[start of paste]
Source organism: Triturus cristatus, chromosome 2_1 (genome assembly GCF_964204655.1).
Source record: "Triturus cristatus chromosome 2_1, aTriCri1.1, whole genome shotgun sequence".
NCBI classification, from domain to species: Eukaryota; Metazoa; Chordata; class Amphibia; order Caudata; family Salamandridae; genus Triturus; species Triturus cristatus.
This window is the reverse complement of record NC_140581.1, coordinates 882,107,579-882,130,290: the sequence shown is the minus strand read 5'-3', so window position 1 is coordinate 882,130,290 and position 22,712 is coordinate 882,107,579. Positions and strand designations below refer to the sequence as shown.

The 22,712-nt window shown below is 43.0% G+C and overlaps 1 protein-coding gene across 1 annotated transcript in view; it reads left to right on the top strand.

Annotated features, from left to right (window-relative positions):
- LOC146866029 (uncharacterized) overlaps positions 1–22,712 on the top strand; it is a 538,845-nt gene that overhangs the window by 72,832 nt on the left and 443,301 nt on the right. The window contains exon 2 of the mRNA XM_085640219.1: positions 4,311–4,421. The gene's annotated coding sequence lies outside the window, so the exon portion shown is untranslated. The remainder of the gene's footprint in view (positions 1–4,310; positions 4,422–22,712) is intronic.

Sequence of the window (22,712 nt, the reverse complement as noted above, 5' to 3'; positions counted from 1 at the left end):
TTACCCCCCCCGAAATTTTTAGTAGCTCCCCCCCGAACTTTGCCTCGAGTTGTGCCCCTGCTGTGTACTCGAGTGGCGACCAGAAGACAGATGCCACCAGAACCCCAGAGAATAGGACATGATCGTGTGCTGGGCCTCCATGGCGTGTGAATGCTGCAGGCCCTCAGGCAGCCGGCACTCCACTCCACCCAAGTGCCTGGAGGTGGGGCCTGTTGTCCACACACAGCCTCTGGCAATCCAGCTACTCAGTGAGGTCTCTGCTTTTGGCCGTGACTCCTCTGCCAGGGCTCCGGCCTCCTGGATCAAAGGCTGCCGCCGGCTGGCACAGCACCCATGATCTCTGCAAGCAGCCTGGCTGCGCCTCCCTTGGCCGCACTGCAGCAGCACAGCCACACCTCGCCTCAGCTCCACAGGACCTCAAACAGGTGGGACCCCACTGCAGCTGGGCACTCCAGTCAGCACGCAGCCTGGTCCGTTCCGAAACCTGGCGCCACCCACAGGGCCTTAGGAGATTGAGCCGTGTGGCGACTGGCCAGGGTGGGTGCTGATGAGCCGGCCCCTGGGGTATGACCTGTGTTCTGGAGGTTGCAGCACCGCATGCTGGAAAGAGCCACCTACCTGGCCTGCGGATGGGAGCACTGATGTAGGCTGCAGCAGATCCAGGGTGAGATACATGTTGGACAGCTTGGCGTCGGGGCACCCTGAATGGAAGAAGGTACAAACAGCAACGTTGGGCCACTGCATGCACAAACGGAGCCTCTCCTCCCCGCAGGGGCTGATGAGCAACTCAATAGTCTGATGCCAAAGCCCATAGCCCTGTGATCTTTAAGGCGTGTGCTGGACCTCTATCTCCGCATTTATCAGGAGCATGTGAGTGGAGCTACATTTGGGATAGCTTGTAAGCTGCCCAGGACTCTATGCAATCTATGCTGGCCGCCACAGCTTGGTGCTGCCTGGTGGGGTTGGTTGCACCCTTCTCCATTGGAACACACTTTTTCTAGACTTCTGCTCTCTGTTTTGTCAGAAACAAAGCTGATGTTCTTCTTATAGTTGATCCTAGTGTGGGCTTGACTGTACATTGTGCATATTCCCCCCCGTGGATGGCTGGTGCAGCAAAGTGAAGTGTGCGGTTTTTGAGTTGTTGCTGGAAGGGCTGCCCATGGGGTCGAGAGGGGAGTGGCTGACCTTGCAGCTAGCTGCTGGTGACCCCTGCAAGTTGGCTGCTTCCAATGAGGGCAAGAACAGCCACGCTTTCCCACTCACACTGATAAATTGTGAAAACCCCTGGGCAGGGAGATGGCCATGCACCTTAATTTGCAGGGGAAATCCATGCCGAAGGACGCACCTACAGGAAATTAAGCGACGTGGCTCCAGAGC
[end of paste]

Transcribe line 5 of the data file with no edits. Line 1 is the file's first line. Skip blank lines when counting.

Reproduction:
The 22,712-nt window shown below is 43.0% G+C and overlaps 1 protein-coding gene across 1 annotated transcript in view; it reads left to right on the top strand.